Prospect Park Alliance has partnered with ACE New York, a non-profit that empowers the homeless, to provide additional maintenance resources to help clean the park on peak weekdays and weekend evenings through October. In addition, the Alliance has brought on board four groundskeepers to help supplement NYC Parks maintenance crews during this busiest time of year.

The crew is partially funded via a grant from Amazon.

“Prospect Park is a local gem offering healthy outdoor recreation to Brooklyn families,” said Carley Graham Garcia, Amazon’s Head of Community Affairs in New York. “This creative initiative offers new job opportunities, while ensuring Prospect Park continues to serve our local neighborhood especially as we head into the summer months. Amazon is thrilled to renew this partnership for Summer 2022.”

To support these efforts, Prospect Park Alliance is encouraging park visitors to carry out their trash via promotional signage at all park entrances. The Alliance has also installed large trash receptacles in key areas of the park.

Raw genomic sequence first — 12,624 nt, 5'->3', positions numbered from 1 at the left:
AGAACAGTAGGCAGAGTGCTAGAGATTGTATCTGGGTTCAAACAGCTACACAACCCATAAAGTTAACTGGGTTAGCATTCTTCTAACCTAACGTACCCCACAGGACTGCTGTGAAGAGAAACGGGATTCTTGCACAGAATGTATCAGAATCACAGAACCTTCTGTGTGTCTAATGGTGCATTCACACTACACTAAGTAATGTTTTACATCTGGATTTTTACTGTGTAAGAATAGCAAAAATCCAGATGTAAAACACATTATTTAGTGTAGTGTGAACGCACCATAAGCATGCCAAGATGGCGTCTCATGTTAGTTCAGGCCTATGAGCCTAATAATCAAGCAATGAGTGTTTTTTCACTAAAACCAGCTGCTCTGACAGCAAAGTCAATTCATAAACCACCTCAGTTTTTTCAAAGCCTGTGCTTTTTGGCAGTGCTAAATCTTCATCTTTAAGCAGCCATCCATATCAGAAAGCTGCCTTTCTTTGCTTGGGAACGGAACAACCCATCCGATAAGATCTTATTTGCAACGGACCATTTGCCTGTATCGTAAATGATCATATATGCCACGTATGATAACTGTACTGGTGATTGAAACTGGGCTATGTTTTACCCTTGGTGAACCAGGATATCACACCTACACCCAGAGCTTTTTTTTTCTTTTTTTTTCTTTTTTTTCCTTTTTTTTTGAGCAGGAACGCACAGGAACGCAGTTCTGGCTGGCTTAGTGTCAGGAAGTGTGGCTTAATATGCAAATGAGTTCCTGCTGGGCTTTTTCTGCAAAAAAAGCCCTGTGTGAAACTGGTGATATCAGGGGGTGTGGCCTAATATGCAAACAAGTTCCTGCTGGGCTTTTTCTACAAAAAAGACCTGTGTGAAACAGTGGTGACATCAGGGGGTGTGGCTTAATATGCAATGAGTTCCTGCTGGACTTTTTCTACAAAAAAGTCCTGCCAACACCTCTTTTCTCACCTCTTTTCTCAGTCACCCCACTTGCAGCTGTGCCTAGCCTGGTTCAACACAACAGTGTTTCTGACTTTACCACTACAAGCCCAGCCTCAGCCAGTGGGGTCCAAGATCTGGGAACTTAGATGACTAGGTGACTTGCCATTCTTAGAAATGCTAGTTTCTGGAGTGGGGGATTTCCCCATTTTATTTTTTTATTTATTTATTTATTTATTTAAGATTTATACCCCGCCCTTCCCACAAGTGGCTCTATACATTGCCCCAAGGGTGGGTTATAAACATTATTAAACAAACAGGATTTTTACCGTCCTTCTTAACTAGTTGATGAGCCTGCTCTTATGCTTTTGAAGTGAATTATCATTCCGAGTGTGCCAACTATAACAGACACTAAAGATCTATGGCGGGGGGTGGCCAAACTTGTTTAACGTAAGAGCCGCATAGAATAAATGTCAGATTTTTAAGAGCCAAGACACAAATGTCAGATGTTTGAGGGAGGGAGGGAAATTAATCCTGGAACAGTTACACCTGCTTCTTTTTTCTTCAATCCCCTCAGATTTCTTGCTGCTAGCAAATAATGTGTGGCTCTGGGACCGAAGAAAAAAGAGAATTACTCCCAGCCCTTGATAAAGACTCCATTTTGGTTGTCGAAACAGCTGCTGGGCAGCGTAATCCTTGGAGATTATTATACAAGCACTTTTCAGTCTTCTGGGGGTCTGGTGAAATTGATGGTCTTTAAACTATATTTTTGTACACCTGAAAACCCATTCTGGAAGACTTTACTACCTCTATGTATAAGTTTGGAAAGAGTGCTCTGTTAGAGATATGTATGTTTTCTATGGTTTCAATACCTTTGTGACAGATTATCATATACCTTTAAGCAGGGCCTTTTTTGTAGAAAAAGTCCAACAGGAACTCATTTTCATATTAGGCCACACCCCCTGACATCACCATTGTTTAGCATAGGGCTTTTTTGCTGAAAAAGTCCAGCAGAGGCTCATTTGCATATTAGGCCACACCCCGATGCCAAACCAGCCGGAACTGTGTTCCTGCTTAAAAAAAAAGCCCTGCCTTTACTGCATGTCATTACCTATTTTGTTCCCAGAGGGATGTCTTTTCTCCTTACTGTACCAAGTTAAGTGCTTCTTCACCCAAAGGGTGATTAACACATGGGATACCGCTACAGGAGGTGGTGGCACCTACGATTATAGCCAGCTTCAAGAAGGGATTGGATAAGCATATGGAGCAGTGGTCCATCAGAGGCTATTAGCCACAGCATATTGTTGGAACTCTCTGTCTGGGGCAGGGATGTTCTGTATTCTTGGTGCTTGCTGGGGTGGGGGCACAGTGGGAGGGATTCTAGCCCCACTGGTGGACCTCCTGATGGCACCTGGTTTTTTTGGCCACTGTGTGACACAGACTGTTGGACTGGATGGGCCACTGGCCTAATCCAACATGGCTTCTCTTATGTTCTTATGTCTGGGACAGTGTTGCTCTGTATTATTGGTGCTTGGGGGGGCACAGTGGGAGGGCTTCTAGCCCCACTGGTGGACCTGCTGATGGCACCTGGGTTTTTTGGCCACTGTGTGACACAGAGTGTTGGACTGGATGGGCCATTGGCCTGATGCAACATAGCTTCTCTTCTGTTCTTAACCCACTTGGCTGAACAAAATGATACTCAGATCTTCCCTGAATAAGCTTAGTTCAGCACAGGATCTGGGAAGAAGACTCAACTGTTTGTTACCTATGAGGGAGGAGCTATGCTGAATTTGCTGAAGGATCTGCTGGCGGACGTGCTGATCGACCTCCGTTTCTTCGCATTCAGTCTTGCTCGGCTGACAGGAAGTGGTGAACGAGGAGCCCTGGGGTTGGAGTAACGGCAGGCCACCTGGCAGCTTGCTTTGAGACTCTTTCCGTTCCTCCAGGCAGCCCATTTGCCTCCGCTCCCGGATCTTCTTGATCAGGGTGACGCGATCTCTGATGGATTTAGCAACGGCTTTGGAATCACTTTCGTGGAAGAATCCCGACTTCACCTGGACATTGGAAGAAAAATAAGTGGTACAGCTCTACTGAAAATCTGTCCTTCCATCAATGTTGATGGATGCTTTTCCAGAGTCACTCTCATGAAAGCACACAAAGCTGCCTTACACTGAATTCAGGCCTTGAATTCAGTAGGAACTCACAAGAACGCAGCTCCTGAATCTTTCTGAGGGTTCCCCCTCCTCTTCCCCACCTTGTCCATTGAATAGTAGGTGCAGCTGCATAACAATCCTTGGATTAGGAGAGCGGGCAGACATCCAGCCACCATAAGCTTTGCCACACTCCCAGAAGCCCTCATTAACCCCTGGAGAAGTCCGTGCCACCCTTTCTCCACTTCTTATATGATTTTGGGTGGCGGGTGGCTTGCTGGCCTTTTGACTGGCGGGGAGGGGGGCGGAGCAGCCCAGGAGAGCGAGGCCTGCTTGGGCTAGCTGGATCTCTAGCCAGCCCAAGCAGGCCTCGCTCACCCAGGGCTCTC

Park Improvements
The Alliance will continue the re-investment in the park to tackle important improvement projects through funding from our community of donors. Work will take place to improve pedestrian pathways, repair stonework at the Lakeside esplanade and locations throughout the park, install new picnic tables at the Wellhouse barbecue area, and improve drainage throughout the park—an increasingly critical tool in improving the resilience of the park against major rain and flooding events.

In 2021, the Re:New initiative successfully brought improvements to every corner of the park. The Lincoln Road comfort station received a complete makeover, new barbecues, furnishings and fixtures were installed at the popular Picnic House and Bandshell barbecue areas, new benches were added to the beloved Drummer’s Grove, and broken ornamental brickwork at the historic Boathouse terrance was repaired.

Volunteer Opportunities